Amazing And Awesome ‘Hot’ Debriefs for Critical Incidents

Amazing and Awesome 1
Author: Chris Nickson
Peer reviewer: Judit Orosz

The Alfred ICU now has an ‘Amazing And Awesome’ project so that we can learn from the excellence that takes place every day in the workplace.

We even have a very ‘bling’ AAA slip collection box in the tea room:

Recently, three of our ICU nurses — Jayne Sheldrake, Chris Broadfoot, and Bridgina Mackay — helped facilitate and lead a ‘hot debrief’ after a crisis event. It was both ‘amazing’ and ‘awesome’ :-). Such debriefs seem to have a big impact, as they help us all understand what happened and why, help us support each other, and provide us all with an opportunity to reflect and start thinking about how we can do things even better.

So, how can we do a ‘hot debrief’ effectively?

Firstly, after a critical event, I like to make sure “all the loose ends are TIED up”…

  • Team check (is everyone OK?)
  • Ingest and imbibe (if possible, take a break to eat, drink, and recharge)
  • Equipment resupply (be ready the next emergency)
  • Debrief (soon after the event)

As for the debrief, our unit doesn’t (yet) have a specific protocolised approach to critical incident debriefing, so here’s what I try to do in 3 steps:

Step 1. Plan the debrief and give a prebrief

  • TIE up the loose ends first and attend to patient care requirements
  • Choose a facilitator (can be a doctor or a nurse, ideally with debriefing/ facilitation skills)
  • Gather the team in a quiet and confidential space
  • Establish the ground rules:
    • We all worked hard and did our best, and we all want to do even better
    • We want to understand what happened and why, support each other, and see what we can change for next time
    • Everyone’s voice matters
    • Everything discussed is confidential (the Chatham House rule applies)
  • Explain who to contact if anyone needs more support or doesn’t feel comfortable speaking in front of everyone

Step 2. Have a “FAST” discussion (feelings/ facts, analysis, summary, take homes)

  • Check initial reactions to how everyone is feeling.
  • Go over the “facts” of the event (explain what happened and check that everyone is on the same page)
  • Analyse any issues – often time is limited so a ‘learner-self assessment’ approach like ‘Plus-Delta’ is often suitable:
    • “What aspects of the case went well?
    • “What aspects of the case would we want to change?”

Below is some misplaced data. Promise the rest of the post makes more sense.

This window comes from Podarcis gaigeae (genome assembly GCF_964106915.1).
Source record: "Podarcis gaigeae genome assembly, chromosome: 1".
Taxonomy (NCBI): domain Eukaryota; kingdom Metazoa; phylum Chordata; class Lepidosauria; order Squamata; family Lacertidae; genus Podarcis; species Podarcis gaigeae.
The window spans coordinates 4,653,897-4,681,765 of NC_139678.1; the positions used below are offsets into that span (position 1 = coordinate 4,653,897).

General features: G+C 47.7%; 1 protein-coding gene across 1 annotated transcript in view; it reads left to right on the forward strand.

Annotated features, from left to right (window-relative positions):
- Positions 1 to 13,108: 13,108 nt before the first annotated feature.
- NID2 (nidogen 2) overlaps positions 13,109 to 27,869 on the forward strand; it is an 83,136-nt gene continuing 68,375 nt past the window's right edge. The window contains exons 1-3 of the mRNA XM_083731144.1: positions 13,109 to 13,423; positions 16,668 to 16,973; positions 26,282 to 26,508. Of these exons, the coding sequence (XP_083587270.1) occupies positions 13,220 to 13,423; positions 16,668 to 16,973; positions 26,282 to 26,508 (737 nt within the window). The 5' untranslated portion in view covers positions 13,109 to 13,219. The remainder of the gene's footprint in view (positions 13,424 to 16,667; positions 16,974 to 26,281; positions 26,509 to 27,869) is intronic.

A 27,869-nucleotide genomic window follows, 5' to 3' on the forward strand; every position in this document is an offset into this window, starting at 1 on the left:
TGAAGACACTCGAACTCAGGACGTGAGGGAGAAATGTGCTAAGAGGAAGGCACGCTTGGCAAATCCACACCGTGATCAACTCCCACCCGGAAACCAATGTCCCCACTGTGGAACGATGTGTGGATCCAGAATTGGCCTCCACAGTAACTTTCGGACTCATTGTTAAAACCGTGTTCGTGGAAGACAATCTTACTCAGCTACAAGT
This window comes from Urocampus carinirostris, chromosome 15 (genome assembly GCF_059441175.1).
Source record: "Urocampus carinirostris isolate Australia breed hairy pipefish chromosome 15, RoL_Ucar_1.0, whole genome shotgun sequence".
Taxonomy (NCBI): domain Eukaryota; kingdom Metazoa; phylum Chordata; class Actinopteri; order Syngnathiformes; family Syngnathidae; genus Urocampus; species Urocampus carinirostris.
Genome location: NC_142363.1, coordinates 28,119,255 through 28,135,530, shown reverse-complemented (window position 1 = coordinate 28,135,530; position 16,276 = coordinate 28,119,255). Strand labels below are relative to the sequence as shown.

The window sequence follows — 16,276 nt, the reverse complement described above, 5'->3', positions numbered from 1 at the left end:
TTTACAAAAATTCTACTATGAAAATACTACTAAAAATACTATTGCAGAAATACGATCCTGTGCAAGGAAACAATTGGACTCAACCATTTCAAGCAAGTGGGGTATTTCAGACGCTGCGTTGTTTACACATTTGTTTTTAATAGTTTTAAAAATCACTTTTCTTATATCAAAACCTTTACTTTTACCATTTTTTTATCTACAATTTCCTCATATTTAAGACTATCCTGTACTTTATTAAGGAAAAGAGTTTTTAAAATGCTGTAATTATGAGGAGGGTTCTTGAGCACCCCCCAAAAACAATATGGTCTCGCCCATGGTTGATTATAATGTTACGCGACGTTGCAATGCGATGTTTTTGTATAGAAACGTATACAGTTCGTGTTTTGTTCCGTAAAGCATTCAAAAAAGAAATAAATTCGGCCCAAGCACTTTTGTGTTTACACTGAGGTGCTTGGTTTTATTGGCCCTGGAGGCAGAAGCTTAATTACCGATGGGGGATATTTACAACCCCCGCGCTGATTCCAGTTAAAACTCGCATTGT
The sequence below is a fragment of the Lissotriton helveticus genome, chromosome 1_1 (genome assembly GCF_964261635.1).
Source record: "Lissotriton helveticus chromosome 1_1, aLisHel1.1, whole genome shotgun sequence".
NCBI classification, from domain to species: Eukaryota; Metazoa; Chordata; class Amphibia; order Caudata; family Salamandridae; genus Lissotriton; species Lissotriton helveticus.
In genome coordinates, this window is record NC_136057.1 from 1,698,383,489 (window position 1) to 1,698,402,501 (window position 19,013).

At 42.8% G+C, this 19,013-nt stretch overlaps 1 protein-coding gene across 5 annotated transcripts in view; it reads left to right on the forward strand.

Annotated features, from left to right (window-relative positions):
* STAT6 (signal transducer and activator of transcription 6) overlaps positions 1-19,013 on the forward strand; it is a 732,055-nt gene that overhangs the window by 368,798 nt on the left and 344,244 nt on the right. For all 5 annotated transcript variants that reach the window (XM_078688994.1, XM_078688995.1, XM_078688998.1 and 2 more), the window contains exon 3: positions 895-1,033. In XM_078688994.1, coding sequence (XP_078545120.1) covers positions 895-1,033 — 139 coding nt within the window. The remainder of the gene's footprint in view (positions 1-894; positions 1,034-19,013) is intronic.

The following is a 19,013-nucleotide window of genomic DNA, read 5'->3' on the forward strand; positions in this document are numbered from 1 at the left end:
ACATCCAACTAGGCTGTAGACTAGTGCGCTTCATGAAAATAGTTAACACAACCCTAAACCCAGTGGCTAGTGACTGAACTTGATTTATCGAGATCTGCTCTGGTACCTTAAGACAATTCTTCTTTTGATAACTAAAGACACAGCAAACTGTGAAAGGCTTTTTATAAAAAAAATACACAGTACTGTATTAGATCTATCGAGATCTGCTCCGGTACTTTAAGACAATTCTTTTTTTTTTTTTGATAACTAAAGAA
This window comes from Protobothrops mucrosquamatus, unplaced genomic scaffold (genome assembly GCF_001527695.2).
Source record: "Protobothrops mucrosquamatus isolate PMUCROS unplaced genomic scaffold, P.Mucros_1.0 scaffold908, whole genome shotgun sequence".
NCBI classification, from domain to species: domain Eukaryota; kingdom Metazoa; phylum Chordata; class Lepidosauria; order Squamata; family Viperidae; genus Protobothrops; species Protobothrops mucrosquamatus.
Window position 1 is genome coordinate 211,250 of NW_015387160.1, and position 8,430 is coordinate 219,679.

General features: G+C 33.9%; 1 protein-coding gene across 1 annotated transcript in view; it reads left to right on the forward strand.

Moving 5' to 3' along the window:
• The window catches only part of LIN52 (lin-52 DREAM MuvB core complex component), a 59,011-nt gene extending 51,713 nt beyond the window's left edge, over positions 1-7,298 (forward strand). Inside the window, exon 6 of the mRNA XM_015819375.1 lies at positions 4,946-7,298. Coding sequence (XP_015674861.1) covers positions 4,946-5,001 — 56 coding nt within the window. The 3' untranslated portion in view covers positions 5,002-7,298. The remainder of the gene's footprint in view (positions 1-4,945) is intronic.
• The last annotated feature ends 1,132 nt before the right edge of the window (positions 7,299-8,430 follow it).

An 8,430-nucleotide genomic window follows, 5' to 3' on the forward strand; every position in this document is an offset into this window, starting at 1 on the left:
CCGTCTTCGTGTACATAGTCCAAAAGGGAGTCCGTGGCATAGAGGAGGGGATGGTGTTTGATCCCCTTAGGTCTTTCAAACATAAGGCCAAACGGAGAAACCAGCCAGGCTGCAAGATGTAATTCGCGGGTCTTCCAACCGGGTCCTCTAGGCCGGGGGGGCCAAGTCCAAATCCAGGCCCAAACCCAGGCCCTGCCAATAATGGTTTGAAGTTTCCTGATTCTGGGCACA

• Check if there are any outstanding issues after exploring these and ensure everyone has had an opportunity to have their say.
  • Summarise the discussion
  • Ask for take homes from the group

Step 3. “Close the loop”

  • identify (and assign) any actions that need to be taken
  • this may include things like checking in on people affected by the event, following up a patient’s outcome, reporting a sentinel event, instigating a guideline change, or filling out an ‘Amazing and Awesome’ slip and putting in the collection box…

All this should take only 10-15 minutes. There are non-trivial barriers to doing an effective ‘hot debrief’ (time, finding the right place to do it, getting everyone together, and having skilled facilitators) but we think it is important. It fits with our unit’s culture of supporting each other to take the best possible care of our patients, and to keep striving to get better. This is what post-event debriefing is all about.

Finding ways to improve clinical debriefing during our day-to-day work in the ICU will make for an exciting project… 😉

References and Resources

Journal articles

  • Couper K, Perkins GD. Debriefing after resuscitation. Current opinion in critical care. 2013; 19(3):188-94. [pubmed]
  • Kessler DO, Cheng A, Mullan PC. Debriefing in the emergency department after clinical events: a practical guide. Annals of emergency medicine. 2015; 65(6):690-8. [pubmed]
  • Mullan P, Kessler D, Cheng A. Educational opportunities with postevent debriefing. JAMA. 2014;312(22):2333-2334. [pubmed]

FOAM and online resources

The post Amazing And Awesome ‘Hot’ Debriefs for Critical Incidents appeared first on INTENSIVE.

Source: Intensiveblog

Leave a Reply